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1. Introduction to G protein signaling pathways
2. Diseases associated with mutations in CNGA3
3. Mutations in arrestins
Vsevolod V. Gurevich
4. Diseases caused by mutations in GPR101
5. Diseases caused by mutations in lutropin receptor
6. Beta3-adrenergic receptor polymorphism and type 2 diabetes
7. Chemokine receptor mutations and susceptibility to HIV infection
8. GPR154 mutations and asthma
9. Diseases associated with mutations in prokineticin receptor-2 gene
10. Therapeutic options for loss-of-function mutations in GPCRs
11. GPCRs and primary cilia
G Protein Signaling Pathways in Health and Disease, Volume 161 in the Progress in Molecular Biology and Translational Science series, provides informative and exciting monographs on a wide variety of research topics related to G Protein Signaling Pathways in Health and Disease. The series gives in-depth knowledge on the important molecular biological aspects of organismal physiology and function, along with insights on how this knowledge can be applied to understand and ameliorate human disease. This updated release covers Diseases associated with mutations in CNGA3, Mutations in arrestins, Diseases caused by mutations in GPR101, Diseases caused by mutations in lutropin receptor, and much more.
- Comprises 15-20 chapters, providing substantial coverage on a given topic
- Contains ample use of tables, diagrams, schemata and color figures to enhance the reader's ability to rapidly grasp the information provided in each chapter
- Provides a comprehensive guide to the latest information available on prions, viruses, bacteria, and eukaryotes
Scientists working actively in a field, including those at levels ranging from graduate student to senior investigator. New investigators to a field who wish to familiarize themselves with the latest work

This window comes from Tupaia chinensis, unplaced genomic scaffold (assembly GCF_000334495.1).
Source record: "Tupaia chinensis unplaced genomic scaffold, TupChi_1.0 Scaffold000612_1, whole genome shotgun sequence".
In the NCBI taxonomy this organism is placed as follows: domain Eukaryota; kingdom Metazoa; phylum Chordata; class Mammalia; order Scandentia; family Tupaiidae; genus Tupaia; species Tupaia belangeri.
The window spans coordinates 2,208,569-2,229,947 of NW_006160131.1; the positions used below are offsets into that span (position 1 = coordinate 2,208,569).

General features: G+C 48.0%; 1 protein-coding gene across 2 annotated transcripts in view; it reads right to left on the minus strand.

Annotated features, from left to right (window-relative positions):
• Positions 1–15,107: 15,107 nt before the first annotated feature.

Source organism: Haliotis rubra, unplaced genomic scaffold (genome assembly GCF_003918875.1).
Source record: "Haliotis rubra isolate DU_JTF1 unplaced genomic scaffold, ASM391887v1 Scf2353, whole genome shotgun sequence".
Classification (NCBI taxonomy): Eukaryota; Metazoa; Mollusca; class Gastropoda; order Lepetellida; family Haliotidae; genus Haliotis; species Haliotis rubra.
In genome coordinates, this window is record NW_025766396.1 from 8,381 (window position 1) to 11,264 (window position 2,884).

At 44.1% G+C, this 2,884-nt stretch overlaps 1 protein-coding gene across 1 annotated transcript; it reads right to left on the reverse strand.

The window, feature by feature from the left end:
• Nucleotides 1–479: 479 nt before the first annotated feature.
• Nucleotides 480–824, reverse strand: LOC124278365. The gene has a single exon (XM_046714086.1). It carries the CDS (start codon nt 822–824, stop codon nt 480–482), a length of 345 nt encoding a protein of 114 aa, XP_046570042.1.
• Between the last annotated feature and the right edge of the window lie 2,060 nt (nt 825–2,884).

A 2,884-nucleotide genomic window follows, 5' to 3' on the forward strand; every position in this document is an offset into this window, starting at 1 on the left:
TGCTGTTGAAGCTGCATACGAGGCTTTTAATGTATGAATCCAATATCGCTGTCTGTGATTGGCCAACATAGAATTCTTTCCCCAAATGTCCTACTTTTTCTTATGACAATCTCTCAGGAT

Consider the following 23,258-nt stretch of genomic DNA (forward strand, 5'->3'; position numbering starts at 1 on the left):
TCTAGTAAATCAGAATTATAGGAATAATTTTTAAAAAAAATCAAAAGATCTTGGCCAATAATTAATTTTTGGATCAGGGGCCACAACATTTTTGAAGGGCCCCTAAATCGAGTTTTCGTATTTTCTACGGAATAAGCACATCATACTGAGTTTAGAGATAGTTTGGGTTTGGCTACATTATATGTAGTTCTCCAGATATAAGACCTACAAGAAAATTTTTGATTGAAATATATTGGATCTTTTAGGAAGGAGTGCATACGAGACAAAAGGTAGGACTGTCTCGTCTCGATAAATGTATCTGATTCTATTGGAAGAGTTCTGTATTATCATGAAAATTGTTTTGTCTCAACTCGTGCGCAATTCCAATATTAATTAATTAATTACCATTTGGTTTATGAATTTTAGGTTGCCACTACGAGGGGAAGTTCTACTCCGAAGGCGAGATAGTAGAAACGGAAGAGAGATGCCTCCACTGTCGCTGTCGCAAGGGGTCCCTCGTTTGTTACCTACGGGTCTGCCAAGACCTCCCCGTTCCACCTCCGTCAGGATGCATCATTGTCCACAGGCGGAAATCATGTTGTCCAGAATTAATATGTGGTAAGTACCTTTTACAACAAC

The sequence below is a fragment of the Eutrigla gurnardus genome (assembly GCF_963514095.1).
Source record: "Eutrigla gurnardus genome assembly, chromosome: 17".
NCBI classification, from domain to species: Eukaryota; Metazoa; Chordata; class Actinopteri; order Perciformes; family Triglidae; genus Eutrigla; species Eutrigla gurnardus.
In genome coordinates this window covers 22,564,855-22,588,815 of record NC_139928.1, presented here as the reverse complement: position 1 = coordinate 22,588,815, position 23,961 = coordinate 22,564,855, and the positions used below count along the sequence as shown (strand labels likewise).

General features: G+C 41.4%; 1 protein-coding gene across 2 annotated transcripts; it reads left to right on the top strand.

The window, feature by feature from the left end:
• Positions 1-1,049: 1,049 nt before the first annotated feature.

- No. of pages:
- © Academic Press 2019
- 1st February 2019
- Academic Press
- Hardcover ISBN:
- eBook ISBN:
Dr. Ya-Xiong Tao is currently Associate Professor of Physiology at Auburn University College of Veterinary Medicine in Auburn, Alabama, USA. He has been working on several G protein-coupled receptors, including gonadotropin receptors regulating reproduction, and melanocortin receptors regulating energy and glucose homeostasis. He has published extensively in peer-reviewed biomedical journals and obtained funding for his research from National Institutes of Health, American Diabetes Association and American Heart Association, among others. He has delivered numerous lectures at universities and research institutes in USA. Canada, and China. He is visiting or guest professors at four universities and research institute in China. He has edited four volumes in Progress in Molecular Biology and Translational Science and is editing a volume of Advances in Pharmacology. He teaches several courses, including Physiology, Receptorology, and Molecular Endocrinology, for veterinarian and graduate students.
Associate Professor of Physiology, College of Veterinary Medicine, Auburn University, AL, USA
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